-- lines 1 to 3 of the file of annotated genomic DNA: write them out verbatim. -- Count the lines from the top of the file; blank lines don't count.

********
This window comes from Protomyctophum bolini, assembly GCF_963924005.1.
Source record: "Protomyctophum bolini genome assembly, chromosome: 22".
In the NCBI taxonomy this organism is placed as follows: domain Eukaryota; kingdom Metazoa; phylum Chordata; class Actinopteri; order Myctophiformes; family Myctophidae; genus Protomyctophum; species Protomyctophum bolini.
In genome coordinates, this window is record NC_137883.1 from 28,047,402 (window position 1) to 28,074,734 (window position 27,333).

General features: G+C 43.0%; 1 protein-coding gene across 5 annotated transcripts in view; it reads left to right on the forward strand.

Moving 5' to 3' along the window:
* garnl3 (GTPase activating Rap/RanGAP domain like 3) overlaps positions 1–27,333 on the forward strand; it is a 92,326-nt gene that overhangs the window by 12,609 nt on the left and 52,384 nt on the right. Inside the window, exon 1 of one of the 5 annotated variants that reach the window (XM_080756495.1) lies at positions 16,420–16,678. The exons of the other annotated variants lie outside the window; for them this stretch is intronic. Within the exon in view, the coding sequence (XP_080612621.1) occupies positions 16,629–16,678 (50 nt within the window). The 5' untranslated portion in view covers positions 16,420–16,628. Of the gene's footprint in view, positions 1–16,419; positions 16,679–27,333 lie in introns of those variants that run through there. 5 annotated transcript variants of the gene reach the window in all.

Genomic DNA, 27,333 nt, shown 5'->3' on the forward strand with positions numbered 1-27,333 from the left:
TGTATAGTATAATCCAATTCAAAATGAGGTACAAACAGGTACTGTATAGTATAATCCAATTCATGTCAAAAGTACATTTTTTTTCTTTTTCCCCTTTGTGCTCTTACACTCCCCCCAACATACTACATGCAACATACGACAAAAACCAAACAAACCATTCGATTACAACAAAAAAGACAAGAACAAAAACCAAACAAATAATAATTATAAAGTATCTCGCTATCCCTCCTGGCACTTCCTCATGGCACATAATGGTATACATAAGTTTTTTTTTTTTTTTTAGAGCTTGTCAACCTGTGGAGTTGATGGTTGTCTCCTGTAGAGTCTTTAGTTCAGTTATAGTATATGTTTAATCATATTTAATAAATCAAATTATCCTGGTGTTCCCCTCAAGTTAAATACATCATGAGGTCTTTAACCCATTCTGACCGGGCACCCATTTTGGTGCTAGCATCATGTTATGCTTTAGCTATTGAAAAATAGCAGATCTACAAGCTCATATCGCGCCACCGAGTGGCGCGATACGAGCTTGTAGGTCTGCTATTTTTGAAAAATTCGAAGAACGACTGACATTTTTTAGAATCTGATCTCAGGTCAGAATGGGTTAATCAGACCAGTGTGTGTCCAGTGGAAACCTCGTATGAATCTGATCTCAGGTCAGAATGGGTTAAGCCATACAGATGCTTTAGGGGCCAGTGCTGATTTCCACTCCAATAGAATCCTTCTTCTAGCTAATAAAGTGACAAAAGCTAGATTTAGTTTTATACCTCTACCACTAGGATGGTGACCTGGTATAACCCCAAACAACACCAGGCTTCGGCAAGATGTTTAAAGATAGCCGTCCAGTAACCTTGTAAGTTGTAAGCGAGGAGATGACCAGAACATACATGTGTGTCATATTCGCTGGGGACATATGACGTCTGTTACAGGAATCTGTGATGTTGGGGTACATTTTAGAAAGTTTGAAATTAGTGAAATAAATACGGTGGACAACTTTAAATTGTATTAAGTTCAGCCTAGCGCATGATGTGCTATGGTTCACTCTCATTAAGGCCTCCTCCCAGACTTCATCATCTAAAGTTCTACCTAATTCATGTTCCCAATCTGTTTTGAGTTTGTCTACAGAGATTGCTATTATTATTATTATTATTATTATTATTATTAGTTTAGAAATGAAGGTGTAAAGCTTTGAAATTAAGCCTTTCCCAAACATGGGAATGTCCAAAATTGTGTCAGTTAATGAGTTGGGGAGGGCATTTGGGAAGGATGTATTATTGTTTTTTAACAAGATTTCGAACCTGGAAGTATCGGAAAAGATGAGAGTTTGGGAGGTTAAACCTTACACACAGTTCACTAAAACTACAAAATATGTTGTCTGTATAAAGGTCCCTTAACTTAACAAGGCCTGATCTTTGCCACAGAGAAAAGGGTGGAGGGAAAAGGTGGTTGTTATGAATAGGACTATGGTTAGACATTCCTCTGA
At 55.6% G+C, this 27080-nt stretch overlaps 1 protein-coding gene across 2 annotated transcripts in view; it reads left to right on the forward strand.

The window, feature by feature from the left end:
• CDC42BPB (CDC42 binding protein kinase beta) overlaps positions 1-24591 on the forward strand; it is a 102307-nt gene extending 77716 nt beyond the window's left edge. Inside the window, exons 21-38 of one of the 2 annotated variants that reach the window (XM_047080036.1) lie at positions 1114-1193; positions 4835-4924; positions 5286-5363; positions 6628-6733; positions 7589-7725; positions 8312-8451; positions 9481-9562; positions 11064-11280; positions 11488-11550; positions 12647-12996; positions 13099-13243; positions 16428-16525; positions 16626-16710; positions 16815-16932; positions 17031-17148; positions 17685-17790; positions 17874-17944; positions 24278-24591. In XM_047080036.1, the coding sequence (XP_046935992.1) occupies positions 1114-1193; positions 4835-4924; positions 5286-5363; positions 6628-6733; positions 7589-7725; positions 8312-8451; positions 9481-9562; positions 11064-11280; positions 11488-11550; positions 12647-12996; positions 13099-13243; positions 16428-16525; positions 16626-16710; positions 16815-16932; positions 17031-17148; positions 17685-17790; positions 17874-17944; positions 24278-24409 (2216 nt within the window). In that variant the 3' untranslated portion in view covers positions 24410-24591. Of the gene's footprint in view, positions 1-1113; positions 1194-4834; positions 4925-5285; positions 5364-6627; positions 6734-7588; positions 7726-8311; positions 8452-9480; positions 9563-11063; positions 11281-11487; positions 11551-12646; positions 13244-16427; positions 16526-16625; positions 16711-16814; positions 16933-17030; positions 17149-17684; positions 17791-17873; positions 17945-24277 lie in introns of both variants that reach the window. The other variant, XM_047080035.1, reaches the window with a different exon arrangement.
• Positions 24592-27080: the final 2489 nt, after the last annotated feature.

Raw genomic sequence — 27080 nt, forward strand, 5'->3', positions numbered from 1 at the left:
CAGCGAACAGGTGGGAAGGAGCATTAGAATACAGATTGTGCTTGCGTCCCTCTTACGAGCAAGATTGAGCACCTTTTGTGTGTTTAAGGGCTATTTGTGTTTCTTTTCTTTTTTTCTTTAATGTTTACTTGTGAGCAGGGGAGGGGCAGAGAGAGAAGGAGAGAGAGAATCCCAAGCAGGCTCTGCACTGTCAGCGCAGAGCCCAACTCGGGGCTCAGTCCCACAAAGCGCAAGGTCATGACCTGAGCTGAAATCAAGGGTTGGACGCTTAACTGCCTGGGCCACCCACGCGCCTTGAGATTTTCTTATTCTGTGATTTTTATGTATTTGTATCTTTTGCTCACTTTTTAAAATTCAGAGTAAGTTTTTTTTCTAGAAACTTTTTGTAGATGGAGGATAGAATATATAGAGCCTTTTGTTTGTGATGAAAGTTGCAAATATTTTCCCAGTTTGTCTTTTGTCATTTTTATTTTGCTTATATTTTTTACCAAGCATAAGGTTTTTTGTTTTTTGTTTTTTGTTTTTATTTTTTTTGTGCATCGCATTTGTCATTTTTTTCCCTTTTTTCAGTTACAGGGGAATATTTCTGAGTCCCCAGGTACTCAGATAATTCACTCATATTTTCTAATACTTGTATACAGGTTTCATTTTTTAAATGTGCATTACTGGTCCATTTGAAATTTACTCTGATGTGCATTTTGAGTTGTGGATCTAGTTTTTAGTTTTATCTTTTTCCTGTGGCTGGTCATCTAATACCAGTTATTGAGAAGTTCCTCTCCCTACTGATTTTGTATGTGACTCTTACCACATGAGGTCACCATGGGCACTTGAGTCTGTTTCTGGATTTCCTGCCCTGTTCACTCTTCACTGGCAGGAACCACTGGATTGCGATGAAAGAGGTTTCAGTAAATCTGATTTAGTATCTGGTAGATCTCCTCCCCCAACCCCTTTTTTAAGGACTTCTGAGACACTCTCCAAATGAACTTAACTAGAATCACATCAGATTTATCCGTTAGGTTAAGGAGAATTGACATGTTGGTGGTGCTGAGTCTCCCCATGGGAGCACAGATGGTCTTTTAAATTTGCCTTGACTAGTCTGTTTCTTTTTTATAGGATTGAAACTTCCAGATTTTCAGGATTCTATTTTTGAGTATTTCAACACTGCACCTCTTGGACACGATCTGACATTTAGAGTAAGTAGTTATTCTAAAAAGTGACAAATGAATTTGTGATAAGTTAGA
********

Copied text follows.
This window comes from Protomyctophum bolini, assembly GCF_963924005.1.
Source record: "Protomyctophum bolini genome assembly, chromosome: 22".
In the NCBI taxonomy this organism is placed as follows: domain Eukaryota; kingdom Metazoa; phylum Chordata; class Actinopteri; order Myctophiformes; family Myctophidae; genus Protomyctophum; species Protomyctophum bolini.